There are cultural factors that influence recognition of deficits in individuals meeting particular criterions for Autism but no suggesting cultural factors have any influence on the presence of the disorder among cultures. In a study conducted on the cognitive functioning levels of children with autism between the ages of 3 – 10 years of age, ranging from 1986 to 1993, the study revealed no significance in the ratio of white to black participants 1:1 (Bhasin, Schendel, 2007). This study provided statistical support in the gender differences in individuals diagnosed with Autism. There are statistically greater pools of males diagnosed with Autism, than their female counterparts. To support this growing statistical trend, the DSM 5 recognized the gender prevalence of males being four times more likely to present criterions of Autism Spectrum Disorder, compared to females (American Psychiatric Association, 2013). The sociodemographic factors of individuals revealed some important differences in relation to the individuals receiving diagnoses for Autism. The acknowledged socioeconomic differences were based on the family’s income, education, residence; in the study supported by Bhasin and Schendel (2007). Families of a higher sociodemographic were more likely to seek out treatment outside the boundaries of their community network and provide more descriptive responses to the questionnaire used in the study, than families of a lower sociodemographic area; which sought limited treatment within their communicative boundaries and provided fewer responses to the questionnaire during their participation of the study between 1986 and 1993 (Bhasin, Schendel, 2007).

Environmental Factors

There are several environmental factors which predispose an individual to becoming a risk for the development of ADHD. These predisposed factors are a reflection of the individual’s environmental factors, without limitations of common genetic factors. Neurotoxin exposure and smoking during pregnancy are two common environmental exposures, although factors in one’s change of environment can simulate the development of ADHD. A history of multiple foster care placements, infections, abuse and neglect are additional environmental factors that can affect the onset of the disorder. Statistically speaking, there are a greater percentage of males diagnosed with ADHD than females 2:1 to 9:1 depending on the subtype, while females range higher in the area of inattentiveness (Rucklidge, 2008). History has suggested in recent years that African American males out number Caucasian males with receiving a diagnosis for ADHD, although current studies have shifted the assumptions around racial stereotypes for individuals diagnosed with ADHD. According to a study conducted at Lehigh University, where the primary focus of the study was to compare African American’s and Caucasian’s with ADHD; revealed that there were no significant differences based off race for the population of males diagnosed with ADHD. There are a lot of contradicting analyses around if the race of the individual diagnosed with this neurodevelopmental disorder has any effect on the individual’s level of hyperactivity and inattentiveness. In a multilevel study comparing African American and Caucasian males between the ages of 4 – 17 years, concluded two separate analysis. In the first study, the participants were evaluated by caregivers and their teachers which revealed Caucasians had a higher SES, although Caucasian children had higher levels of inattentiveness reported by their by their teachers than parents (Lawson, Nissley-Tsiopinis, Nahmias, McConaughy, Eiraldi, 2017 parents than teachers; while African American had higher levels of hyperactivity and impulsivity rates reported). The second trial of the sample participants offered a differing analysis, which was conducted through test examiners that revealed there was not a significant relation to the SES of the two sample groups. There were varying differences in the second study, African Americans had lower levels of hyperactivity and impulsivity; although factors related to one-to-one testing being conducted in the second trial referenced African American children had fewer behavioral problems in a secluded area compared to the typical classroom setting (Lawson, Nissley-Tsiopinis, Nahmias, McConaughy, Eiraldi, 2017). The factors of SES comparison varied substantially between parent, teacher, and test examiner, which suggest the SES of the school and home can impact a child diagnosed with ADHD, in services and care rendered.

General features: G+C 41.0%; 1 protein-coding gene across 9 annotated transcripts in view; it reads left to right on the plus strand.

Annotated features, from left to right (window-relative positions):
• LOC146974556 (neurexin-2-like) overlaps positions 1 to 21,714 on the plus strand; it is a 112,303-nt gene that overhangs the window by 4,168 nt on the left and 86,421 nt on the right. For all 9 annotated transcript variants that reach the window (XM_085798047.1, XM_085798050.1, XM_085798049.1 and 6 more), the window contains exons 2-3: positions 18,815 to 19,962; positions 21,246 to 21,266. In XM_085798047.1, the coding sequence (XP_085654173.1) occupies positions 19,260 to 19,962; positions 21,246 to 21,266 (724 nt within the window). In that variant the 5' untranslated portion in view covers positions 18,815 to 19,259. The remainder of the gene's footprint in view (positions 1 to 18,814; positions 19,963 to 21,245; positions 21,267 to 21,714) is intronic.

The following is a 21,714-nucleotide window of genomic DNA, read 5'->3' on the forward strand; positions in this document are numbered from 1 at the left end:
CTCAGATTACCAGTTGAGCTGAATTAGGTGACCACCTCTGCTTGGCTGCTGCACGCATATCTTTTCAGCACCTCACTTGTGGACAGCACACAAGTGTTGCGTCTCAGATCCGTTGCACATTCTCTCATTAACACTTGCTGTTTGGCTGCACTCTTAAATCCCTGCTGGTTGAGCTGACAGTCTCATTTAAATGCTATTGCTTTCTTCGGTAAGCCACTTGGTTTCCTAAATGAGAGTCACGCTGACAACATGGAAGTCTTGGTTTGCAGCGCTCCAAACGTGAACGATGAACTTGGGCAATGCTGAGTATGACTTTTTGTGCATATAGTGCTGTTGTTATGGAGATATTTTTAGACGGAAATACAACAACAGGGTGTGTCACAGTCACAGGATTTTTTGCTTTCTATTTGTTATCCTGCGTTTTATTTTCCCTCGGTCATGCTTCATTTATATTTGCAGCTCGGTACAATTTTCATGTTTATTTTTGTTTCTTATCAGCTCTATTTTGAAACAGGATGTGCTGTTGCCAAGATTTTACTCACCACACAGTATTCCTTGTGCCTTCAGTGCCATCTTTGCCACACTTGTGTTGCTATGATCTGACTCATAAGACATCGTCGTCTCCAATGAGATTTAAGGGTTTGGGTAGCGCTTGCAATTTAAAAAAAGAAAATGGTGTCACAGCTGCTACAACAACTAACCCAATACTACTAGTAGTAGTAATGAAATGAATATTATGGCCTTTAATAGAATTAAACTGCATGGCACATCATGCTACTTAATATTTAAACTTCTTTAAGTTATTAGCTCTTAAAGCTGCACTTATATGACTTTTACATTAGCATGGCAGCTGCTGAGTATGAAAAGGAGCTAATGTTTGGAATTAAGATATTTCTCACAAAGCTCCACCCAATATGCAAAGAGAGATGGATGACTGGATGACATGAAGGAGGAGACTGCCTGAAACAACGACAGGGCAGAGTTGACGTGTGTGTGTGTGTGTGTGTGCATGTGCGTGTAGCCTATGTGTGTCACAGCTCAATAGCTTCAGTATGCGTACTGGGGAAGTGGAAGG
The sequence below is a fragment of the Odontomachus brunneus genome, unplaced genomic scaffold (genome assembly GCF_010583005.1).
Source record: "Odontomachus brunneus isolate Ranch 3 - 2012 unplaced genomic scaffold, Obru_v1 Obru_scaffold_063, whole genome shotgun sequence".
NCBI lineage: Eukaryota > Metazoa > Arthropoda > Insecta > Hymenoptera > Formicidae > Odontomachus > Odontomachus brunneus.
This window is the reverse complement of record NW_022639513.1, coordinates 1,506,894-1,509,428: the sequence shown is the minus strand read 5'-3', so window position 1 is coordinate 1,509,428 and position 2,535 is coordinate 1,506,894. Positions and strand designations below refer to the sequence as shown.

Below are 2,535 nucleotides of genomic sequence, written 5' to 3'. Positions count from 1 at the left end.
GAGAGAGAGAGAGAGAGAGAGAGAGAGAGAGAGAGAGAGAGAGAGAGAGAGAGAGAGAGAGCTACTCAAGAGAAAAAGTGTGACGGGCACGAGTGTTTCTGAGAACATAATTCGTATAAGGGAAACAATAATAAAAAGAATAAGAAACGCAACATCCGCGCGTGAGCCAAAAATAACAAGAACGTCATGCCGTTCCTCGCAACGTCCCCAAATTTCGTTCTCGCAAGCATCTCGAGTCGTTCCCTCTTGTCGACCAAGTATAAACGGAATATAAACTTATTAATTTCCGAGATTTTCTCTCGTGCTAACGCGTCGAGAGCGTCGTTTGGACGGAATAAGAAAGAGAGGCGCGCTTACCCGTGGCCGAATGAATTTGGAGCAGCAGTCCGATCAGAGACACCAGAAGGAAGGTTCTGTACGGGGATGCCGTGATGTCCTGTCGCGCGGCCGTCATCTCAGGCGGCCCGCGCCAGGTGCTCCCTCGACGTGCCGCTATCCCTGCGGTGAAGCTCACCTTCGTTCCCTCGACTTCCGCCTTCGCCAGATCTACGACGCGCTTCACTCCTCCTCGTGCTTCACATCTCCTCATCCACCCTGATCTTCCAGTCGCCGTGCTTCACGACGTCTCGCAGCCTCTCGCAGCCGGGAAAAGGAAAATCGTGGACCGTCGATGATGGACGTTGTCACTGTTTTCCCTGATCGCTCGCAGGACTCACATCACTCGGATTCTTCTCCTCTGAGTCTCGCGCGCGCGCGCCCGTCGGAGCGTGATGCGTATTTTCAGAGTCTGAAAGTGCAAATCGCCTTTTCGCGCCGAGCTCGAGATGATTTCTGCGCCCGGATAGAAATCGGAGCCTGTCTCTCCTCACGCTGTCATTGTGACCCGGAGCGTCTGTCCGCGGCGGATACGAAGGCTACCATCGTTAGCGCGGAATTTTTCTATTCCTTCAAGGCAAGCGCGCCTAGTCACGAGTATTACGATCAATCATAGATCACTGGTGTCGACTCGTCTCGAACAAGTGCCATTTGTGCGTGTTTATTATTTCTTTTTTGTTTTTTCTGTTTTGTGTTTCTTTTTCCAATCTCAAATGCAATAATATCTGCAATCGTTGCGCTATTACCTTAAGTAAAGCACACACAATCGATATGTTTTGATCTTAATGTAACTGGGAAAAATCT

Times are changing....

Times have changed, as more children are suffering from neurodevelopmental disorder comparatively to a decade ago. With the rise of this growing concern, the demand for trained and educated therapists has gained momentum with the fields of psychology, occupational health, and speech pathology. The need for providing school and in-home services has inclined due to the needs of the individuals. The services available to this population of individuals serves to improve their quality of life, development of skills, and educating families in order to better serve their children.

References

American Psychiatric Association. (2013). Diagnostic and statistical manual of mental disorders (5th ed.). Washington, DC: Author.

Bhasin, T. K., & Schendel, D. (2007). Sociodemographic risk factors for autism in a US metropolitan area. Journal of Autism and Developmental Disorders, 37(4), 667-77.

Lawson, G. M., Nissley-tsiopinis, J., Nahmias, A., Mcconaughy, S. H., & Eiraldi, R. (2017). Do parent and teacher report of ADHD symptoms in children differ by SES and racial status? Journal of Psychopathology and Behavioral Assessment, 39(3), 426-440.

Rucklidge, J. J. (2008). Gender differences in ADHD: Implications for psychosocial treatments. Expert Review of Neurotherapeutics, 8(4), 643-55.

This content is accurate and true to the best of the author’s knowledge and is not meant to substitute for formal and individualized advice from a qualified professional.

© 2019 Dominique Mahon